However, Roberts tries to argue that the wrong statement was, in reality, the plain meaning (if only you were to discard the “natural meaning”). The statute says “Exchanges established by the State.” The statute refers to both State and Federal Exchanges, both of which behave similarly, but are established and administered by two different entities. However, Roberts concludes that because Congress probably said the wrong thing, that “plain meaning” should be construed to mean “correct meaning.” Thus, the intent of the statute, not the language that was written down, is the law. A government of men . . .
After nominally eschewing judicial redrafting of statutes, Roberts begins redrafting the statute. Despite finding that the “plain meaning” of the statute controls, he acknowledges that “[i]f we give the phrase ‘the State that established the Exchange’ its most natural meaning, there would be no ‘qualified individuals’ on Federal Exchanges.” (Emphasis in original). But because the Act “clearly contemplates” individuals on the Federal Exchange, the law must be reinterpreted. It is a problem that “arises repeatedly throughout the Act.” Thus, “Bob built my house,” really means, “Fred built my house,” because Fred really did build my house.
The other bit of statutory reconstruction occurs under the third element of the statute. A tax credit is available to “State Exchanges” “under 42 U.S.C. § 18031. The Federal Exchange, however, is established pursuant to 42 U.S.C. § 18041. Roberts gets around this drafting error by pointing out the 18041 actually tells the HHS Secretary to establish the same type of Exchange as outlined in 18031. Of course, this does not solve the problem. If Fred built my house, I cannot say that Fred and Bob built it, merely because it looks like a house Bob built. Likewise, an Exchange operated by the Federal Government is not a State Exchange, regardless whether it is built on the same model and follows the same rules.
Roberts, however, would view my statements concerning Fred and Bob as ambiguous, just as he views “established by the State” as ambigiuous. This is because the Exchange authorization statute instructs the HHS Secretary to establish “such Exchange” (referring to State Exchanges) in the absence of a state-established Exchange. Thus, Roberts sees no difference between the one who builds and the one who designs the model, or at least is substantially confused by who is the actual builder to allow others to make the determination.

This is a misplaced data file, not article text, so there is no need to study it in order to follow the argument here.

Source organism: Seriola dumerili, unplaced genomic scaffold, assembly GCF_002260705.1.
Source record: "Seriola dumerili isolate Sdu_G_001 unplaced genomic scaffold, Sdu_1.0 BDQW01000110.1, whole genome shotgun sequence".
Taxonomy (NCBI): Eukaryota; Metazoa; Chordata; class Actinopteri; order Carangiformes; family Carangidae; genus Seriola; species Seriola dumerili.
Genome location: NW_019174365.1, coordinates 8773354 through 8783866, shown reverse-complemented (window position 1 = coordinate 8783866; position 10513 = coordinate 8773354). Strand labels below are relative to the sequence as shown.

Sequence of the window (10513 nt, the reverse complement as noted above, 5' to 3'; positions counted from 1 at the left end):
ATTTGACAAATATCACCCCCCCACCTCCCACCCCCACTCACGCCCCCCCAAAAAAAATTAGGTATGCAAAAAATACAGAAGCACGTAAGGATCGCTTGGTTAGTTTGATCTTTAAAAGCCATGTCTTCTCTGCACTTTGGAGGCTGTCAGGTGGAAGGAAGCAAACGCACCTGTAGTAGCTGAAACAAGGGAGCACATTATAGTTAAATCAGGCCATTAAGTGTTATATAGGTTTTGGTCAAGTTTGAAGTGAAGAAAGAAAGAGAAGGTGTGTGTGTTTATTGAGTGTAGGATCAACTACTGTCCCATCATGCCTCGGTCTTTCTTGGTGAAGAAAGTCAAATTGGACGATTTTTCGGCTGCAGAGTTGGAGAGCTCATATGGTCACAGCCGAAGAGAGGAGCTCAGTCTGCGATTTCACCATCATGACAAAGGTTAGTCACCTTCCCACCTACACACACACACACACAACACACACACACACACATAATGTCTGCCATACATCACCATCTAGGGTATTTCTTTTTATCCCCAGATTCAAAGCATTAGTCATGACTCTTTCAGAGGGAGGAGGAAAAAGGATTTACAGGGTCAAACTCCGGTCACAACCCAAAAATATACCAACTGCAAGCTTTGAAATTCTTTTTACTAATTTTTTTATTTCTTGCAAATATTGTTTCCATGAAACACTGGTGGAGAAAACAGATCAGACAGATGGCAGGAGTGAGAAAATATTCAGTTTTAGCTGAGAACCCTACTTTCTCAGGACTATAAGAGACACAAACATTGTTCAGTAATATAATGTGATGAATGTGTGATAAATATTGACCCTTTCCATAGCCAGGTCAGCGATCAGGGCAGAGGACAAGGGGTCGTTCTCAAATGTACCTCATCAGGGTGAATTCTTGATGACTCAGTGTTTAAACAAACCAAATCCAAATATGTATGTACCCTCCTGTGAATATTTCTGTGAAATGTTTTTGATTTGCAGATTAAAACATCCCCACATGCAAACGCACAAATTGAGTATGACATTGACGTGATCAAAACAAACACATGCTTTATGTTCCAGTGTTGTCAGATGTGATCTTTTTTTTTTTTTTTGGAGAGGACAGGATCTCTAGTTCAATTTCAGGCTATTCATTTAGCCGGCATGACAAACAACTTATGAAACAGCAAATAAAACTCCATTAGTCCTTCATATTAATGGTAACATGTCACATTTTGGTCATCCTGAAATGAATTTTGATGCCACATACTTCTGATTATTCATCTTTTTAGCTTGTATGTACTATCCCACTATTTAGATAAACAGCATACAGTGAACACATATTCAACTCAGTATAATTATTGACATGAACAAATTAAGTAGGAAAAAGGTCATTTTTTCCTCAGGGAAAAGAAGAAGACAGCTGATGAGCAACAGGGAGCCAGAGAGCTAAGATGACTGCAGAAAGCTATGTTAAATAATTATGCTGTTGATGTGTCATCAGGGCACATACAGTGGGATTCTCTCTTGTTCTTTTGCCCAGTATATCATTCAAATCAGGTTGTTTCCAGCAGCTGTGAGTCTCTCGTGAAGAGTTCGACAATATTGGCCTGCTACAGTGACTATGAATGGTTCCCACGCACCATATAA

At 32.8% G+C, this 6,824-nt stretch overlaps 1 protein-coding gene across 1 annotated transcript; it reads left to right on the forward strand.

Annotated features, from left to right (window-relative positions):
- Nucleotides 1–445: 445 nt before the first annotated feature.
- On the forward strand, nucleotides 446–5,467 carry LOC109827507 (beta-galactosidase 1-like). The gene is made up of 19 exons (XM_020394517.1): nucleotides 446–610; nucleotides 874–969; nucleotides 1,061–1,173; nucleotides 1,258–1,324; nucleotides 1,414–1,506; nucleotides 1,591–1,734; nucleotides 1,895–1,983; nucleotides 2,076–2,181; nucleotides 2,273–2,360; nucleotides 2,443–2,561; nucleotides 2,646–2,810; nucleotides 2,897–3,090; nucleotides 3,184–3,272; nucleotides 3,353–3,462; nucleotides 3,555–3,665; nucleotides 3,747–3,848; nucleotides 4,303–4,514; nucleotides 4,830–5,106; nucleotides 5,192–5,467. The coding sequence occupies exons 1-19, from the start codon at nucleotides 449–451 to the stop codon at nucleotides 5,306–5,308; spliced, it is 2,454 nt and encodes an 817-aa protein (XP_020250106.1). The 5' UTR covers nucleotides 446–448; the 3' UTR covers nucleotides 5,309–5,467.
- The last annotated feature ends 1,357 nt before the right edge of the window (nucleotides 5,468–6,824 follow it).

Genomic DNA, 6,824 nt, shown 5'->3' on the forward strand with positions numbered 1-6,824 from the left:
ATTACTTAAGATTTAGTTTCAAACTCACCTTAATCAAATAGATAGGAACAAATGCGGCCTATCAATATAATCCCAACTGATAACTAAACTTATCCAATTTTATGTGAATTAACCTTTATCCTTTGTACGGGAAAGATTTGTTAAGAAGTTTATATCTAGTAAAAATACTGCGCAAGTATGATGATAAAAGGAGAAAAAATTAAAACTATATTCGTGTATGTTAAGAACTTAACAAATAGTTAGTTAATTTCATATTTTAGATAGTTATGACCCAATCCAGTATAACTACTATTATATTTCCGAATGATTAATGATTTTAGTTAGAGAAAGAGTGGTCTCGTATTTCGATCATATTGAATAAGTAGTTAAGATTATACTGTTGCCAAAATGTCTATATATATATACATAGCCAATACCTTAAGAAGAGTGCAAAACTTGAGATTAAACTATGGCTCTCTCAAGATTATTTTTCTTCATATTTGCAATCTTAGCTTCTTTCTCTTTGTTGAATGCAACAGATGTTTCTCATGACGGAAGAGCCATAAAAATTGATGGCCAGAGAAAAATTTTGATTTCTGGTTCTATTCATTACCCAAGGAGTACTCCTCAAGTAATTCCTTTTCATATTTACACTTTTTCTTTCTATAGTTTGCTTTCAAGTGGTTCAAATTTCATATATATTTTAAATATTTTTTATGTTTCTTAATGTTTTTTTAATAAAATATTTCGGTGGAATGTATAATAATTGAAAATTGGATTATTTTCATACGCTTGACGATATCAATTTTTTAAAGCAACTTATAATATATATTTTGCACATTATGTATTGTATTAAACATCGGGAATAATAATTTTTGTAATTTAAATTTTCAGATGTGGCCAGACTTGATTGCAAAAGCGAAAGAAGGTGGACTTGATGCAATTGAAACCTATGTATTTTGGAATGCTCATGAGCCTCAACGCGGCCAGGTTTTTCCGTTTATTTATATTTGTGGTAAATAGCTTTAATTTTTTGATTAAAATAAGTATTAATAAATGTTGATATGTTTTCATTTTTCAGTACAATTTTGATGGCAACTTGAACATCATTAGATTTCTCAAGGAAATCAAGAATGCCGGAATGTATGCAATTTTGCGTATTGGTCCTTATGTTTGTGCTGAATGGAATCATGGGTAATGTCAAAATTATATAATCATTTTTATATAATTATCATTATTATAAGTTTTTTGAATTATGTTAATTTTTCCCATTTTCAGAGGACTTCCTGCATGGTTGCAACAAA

Despite the Courts’ linguistic exploration, what appears to have actually occurred is a strong dose of judicial Baywatch. Seeing a statute caught in the undertow of the Constitution and its own incompetence, floundering and splashing about, Roberts and the rest of the legal lifeguards rushed in to save it, ignoring all of the legal and Constitutional hazards in doing so. Roberts acknowledges that the “arguments about the plain meaning . . . are strong,” but argues that the law would be “untenable” if read according to any normal view of grammar or language. Thus, in order to save this particular law, the Court has tossed aside its analytical approach reserved for other laws, which effectively means that “Too Big to Fail” has entered the world of constitutional jurisdprudence.
As much as the tendency exists to make this something new, let us be reminded that this week marks the 10th anniversary of another egregious example of redrafting, one which may in fact be considered more detrimental to the law, as it rewrote the text of the Constitution, rather than a particular statute.
The Supreme Court decided Kelo v. New London in 2005, which held that the term “public use” does not, in fact, mean “public use.” In his decision, Justice Stevens (now retired) chastised those who might be so inclined to interpret words by their plain meaning as holding a “narrow view” which has “steadily eroded over time.” After all, he wrote that that “narrow view . . . proved to be impractical given the diverse and always evolving needs of society.”